Every year, the blueberries growing along my parent’s Michigan driveway provide a favorite healthy snack for their children and grandchildren.
And that’s fantastic because yesterday’s post showed how University of Reading researcher Adrian White’s numerous studies had revealed the wonderful ways blueberries benefit younger brains.
But in 2018, he expanded his research with a look at blueberries and the brain of the elderly.
His randomized, double-blinded, placebo-controlled trial separated 122 adults aged 65 to 80 into four groups. Every day for six months, the seniors consumed a small dose of one of three blueberry mixtures or a fake placebo.
They also underwent memory and executive function testing at the study’s beginning, midpoint and end. Interestingly, only one blueberry mixture significantly impacted their test results.
It was the one with the most anthocyanins, measuring 7 mg per dose. The other mixtures weighed in at 2.7 and 1.35 mg of anthocyanins. While more than two to four times the anthocyanin content in the ineffective mixtures, 7 mg is still a minuscule amount.
Fresh highbush blueberries have about 387 mg of anthocyanins per 100 grams, or 1/2 a cup! One-half a cup holds approximately 35 normally sized fresh blueberries. So each blueberry provides 11 mg of anthocyanins.
A single blueberry has over 50 percent more anthocyanins than the 7-mg dose mixture used in the study. This is what you call an easily achievable amount of anthocyanins!
The area in which the study’s participants showed the most improvement from the anthocyanin-rich blueberries was their episodic memory score. Episodic memory refers to long-term memory recalling specific events.
- Your first day of school
- Your best childhood friend’s birthday parties
- How you learned to ride a bike
Explaining the Incredible Interaction among Anthocyanins, Blueberries and the Brain of Elderly Adults
In their study’s discussion, Whyte and his team noted the results were consistent with other research linking elevated Brain-Derived Neurotropic Factor (BDNF) to “flavonoid” intervention. (Anthocyanins are a type of flavonoid.)
BDNF is known to impact the part of the brain related to episodic memory.
A University of Reading study from a different research team looked at blueberries’ effect on the brains of healthy younger and elderly adults.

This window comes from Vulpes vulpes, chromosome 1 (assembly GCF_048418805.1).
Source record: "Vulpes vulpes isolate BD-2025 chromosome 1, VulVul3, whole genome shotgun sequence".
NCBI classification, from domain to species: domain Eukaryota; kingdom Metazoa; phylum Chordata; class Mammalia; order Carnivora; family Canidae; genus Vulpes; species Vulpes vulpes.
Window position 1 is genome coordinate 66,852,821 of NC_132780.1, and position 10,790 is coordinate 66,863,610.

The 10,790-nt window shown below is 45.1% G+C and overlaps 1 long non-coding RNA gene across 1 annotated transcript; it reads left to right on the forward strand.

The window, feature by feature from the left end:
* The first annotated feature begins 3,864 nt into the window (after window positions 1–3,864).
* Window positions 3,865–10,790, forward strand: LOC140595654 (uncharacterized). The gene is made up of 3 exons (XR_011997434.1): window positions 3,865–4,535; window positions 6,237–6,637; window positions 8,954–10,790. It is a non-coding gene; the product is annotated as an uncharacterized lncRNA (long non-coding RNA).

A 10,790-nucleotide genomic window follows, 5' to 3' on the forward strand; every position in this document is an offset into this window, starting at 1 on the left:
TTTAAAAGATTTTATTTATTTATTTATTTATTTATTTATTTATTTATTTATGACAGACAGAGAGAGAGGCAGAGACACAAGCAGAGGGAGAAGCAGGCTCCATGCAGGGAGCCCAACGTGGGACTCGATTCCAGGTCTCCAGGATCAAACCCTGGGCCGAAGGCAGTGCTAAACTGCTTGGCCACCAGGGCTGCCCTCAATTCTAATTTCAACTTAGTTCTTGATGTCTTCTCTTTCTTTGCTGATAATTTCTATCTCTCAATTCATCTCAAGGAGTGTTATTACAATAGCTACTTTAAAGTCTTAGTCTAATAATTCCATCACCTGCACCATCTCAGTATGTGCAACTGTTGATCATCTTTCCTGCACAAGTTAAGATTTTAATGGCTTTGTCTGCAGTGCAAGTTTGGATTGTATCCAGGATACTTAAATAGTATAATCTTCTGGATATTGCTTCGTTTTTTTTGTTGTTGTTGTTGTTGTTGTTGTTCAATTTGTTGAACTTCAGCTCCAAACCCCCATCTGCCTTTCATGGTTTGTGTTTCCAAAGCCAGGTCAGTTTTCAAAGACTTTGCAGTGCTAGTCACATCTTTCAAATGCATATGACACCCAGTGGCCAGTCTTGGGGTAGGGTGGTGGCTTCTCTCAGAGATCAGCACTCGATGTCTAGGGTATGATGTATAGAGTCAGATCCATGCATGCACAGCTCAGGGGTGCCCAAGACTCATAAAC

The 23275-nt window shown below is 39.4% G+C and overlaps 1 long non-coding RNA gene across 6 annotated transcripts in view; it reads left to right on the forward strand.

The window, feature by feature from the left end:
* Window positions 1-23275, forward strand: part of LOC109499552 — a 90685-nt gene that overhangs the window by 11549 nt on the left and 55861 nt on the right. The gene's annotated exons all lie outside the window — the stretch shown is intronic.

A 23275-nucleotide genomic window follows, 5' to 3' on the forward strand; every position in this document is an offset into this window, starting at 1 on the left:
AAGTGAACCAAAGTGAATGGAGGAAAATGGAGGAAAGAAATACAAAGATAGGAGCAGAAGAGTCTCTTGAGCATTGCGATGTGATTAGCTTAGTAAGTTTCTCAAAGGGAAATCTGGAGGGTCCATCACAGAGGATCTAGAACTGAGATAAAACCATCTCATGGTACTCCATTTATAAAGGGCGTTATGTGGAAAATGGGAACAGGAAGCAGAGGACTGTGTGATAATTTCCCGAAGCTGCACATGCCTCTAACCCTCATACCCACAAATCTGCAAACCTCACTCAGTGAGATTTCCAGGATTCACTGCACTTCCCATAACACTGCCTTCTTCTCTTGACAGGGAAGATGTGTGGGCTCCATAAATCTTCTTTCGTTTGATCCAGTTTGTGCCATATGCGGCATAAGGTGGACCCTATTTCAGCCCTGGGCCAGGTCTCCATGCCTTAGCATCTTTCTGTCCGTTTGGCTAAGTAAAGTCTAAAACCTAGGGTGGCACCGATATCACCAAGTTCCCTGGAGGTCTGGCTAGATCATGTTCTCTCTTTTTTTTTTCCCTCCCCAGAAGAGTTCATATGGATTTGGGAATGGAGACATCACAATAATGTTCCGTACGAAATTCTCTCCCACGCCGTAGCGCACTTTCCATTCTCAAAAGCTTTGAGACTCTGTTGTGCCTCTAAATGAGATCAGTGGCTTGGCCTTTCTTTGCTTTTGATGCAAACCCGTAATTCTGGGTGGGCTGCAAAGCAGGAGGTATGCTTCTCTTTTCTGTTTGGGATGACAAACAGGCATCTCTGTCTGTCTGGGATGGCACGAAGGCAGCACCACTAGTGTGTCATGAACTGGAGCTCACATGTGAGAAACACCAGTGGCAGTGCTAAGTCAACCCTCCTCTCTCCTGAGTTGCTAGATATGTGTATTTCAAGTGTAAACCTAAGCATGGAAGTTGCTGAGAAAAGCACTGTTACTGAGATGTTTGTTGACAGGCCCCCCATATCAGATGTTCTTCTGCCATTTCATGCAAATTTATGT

They attributed the improvement in cognitive abilities to two primary factors.
- In both age groups, an increase in BDNF followed blueberry consumption.
- They also observed cerebral blood flow (CBF) improve in certain areas of the brain.
They concluded that “… acute blueberry supplementation led to improvement in some cognitive abilities, possibly due to the impact of flavonoids on cell signaling pathways (e.g. those involving BDNF), in addition to… subsequent CBF increases.”
The University of Reading’s researchers aren’t alone in studying blueberries and the brain. Many others have uncovered strong links between blueberries and brainpower.
Marshall G. Miller of the USDA Human Nutrition Research Center on Aging at Tufts University conducted a randomized, double-blind, placebo-controlled trial on blueberries and the brain. It included cognitively healthy adults aged 60 to 75.
Half the group consumed 24 grams a day of freeze-dried blueberries. The other half consumed a fake placebo powder. The participants underwent cognitive testing at the beginning, midpoint, and end of the three-month trial.
On the California Verbal Learning Test, the participants listened to a series of words and then attempted to remember them and the categories to which they belonged. The freeze-dried blueberry group made significantly fewer errors than the placebo group.
In the task-switching test measuring their ability to switch attention between different tasks unconsciously, the blueberry group also excelled.
Blueberries Reversing Mild Memory Decline
Miller’s study was similar to prior blueberries and the brain research with equally impressive results. Led by the University of Cincinnati’s Robert Krikorian, it included nine adults with a median age of 76.2 years. All were struggling with mild memory decline.
Every day for 12 weeks, they added a small dose of blueberry juice to their normal diets. Then they took the California Verbal Learning Test.
How well did they perform?
Significantly better in the Word List Recall and Paired Associate Learning! Krikorian also noted that they experienced reduced depression and lower glucose levels.
The research on blueberries and the brain of the elderly leaves no doubt. Eating just one blueberry a day can help us remain as sharp as tacks while we age.
Now, it’s time to plant more blueberry bushes along my parent’s driveway!